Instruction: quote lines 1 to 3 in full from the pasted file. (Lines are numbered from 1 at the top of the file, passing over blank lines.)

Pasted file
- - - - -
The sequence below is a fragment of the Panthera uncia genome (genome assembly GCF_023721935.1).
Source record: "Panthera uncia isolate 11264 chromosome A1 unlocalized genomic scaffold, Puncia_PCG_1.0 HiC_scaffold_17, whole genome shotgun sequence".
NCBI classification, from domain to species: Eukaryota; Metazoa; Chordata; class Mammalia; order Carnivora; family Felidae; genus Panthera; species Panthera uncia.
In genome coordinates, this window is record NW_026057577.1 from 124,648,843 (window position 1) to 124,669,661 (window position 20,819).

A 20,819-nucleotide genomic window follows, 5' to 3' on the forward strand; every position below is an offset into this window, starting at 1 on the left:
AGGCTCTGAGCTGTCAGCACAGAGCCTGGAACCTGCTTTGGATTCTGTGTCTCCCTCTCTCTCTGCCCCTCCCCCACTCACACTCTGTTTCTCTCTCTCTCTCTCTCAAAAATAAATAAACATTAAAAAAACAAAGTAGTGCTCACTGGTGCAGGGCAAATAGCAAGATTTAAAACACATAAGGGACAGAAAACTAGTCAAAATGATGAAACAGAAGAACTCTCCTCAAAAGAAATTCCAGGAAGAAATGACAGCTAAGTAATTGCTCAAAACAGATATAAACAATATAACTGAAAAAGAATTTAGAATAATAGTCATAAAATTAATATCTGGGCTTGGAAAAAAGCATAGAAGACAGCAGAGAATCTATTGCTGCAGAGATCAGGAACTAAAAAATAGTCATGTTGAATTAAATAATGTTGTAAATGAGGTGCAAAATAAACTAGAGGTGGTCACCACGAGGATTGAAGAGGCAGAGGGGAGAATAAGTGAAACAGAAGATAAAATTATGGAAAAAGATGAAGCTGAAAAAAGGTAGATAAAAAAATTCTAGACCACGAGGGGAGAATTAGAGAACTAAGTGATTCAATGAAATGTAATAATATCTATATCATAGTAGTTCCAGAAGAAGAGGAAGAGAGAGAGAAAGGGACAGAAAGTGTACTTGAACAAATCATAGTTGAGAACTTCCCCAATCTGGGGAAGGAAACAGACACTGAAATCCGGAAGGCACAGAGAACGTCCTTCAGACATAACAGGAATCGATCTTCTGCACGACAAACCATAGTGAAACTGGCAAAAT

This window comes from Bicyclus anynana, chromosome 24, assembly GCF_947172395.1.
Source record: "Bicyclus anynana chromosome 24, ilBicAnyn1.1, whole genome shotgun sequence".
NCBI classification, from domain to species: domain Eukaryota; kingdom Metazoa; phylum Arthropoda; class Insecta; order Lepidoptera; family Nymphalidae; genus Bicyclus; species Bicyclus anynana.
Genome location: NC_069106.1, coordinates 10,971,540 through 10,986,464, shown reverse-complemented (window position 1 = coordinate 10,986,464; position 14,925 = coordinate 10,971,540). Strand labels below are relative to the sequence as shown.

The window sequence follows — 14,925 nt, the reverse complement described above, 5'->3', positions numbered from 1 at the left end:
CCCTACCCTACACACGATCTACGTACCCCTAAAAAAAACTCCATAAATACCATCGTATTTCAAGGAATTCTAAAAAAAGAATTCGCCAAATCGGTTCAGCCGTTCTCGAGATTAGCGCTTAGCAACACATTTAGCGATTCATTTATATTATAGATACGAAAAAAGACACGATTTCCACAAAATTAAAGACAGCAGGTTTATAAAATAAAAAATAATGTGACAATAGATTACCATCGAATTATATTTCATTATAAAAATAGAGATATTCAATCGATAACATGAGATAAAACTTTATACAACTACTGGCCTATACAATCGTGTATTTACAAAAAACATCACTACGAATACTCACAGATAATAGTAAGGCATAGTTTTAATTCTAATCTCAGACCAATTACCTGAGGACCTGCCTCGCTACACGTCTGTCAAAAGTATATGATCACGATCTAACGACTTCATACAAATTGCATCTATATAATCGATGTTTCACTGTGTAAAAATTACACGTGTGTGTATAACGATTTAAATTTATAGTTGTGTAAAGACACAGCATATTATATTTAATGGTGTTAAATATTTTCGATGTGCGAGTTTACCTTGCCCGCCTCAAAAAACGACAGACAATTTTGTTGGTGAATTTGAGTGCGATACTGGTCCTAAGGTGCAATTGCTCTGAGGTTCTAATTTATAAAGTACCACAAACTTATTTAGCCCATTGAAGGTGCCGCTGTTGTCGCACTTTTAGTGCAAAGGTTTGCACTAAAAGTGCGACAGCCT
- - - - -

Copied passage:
The sequence below is a fragment of the Panthera uncia genome (genome assembly GCF_023721935.1).
Source record: "Panthera uncia isolate 11264 chromosome A1 unlocalized genomic scaffold, Puncia_PCG_1.0 HiC_scaffold_17, whole genome shotgun sequence".
NCBI classification, from domain to species: Eukaryota; Metazoa; Chordata; class Mammalia; order Carnivora; family Felidae; genus Panthera; species Panthera uncia.